Dr. Christopher Morrison was one of several scholars who studied rideshares and crashes in the United States. Without driver data or other information from Uber or Lyft, their study (published in the American Journal of Epidemiology in June 2017), took a different approach.
The study focused on four cities that had interruptions in rideshare service – either through legislative blocks or lawsuits – and later regained service.
“We hypothesized that Uber’s resumption would be associated with fewer alcohol-involved crashes,” Morrison and others stated in the study. “Results partially supported this hypothesis.”
Whether rideshares affected drunk driving or other crashes was dependent on other factors. The four cities examined – Las Vegas, Reno, Nev., Portland, and San Antonio – were different cities with different transportation cultures and different results.
In Portland, Uber’s resumption of service led to a 61.8 percent decrease in the alcohol-related crash rate. Surprisingly, there was no change to the overall crash rate. In San Antonio serious injury-related crashes fell 12.8 percent. There were no major changes in crash rates or alcohol-related crash rates in Las Vegas or Reno.
“We see different effects from place to place. That means the benefits of ridesharing in reducing alcohol-related crashes might be present in some places but not in others.”Dr. Chris Morrison, Columbia University
The Las Vegas economy is fueled by tourism, which means plenty of taxicab services and other tourist-friendly transportation. This is much different from Portland, where taxis aren’t as available. Reno’s results were close to that of Las Vegas.
“We saw changes in San Antonio as well as Portland,” Morrison said. “Why it reduced when ridesharing returned is hard to say. It could be the road network, the location of bars, police enforcement activities or all three.”
Morrison said many cities have used ridesharing as an intervention to reduce drunk driving. Organizations like Mothers Against Drunk Driving have partnered with rideshare companies to market using rideshares before drinking and driving.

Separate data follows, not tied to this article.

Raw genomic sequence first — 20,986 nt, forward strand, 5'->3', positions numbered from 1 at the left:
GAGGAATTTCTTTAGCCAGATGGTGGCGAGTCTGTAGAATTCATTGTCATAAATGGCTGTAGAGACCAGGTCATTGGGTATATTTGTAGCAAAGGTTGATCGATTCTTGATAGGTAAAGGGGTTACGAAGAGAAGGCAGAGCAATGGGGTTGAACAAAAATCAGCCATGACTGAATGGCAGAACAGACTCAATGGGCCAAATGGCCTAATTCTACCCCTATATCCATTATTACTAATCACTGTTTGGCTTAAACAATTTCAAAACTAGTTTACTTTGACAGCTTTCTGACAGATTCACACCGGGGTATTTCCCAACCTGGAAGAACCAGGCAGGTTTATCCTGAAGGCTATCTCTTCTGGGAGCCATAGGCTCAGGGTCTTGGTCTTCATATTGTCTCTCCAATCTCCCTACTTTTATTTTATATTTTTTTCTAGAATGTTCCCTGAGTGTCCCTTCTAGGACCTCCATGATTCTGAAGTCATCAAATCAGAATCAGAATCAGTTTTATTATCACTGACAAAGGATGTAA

“Other groups have been vocal in support of this intervention as well,” Morrison said
The surprise from the study was the no drop in overall crashes. Morrison said his group is already gathering funding to investigate why alcohol-related crashes fell, but other crashes haven’t.
“Even if ridesharing is taking down the number of alcohol crashes, something is offsetting that,” Morrison said.
Fatal OVI crashes
While rideshares got their start in Ohio in 2014, the number of OVI arrests by the Ohio State Highway Patrol is higher now than it was in 2013.
There were 24,128 OVI arrests in 2013, with 2,103 in the District 5 area. District 5 includes Montgomery, Preble, Greene, Darke, Clark, Logan, Shelby, Auglaize, Mercer and Union counties. The state number peaked in 2017 with 27,347 arrests before falling last year to 26,614. District 5 numbers peaked in 2018 at 2,722.
But these numbers could be deceiving. The Ohio State Highway Patrol didn’t start tracking drug-related OVI arrests until 2017. This would include any driver under the influence of marijuana or other drugs. When the department began counting these separately, the numbers were shocking. In 2017, 23 percent of all OVI arrests were drug-related. That number has stayed steady – in 2018 it was 22 percent and through the end of October, it was 23 percent in 2019. One in four OVI arrests is related to drugs.
Looking at the data one could conclude if ridesharing is causing a drop in drunk driving arrests, driving while impaired by drugs could be a reason the numbers haven’t fallen at the state level.
Another possible culprit is distracted driving. A report filed by the Ohio Distracted Driving Task Force concluded 80,000 crashes occurred between 2013 and 2018 because of distracted driving. Over 3,000 people suffered serious injuries while 268 were killed.
Rideshare drivers are susceptible to distracted driving because of the need to stay in contact with their phone for potential customers and to monitor traffic and weather conditions.
“There may be unintended consequences to ridesharing,” Morrison said. “An increase in distracted driving or increases in overall motor vehicle use could raise the number of injury crashes. That would solve one problem and create another.”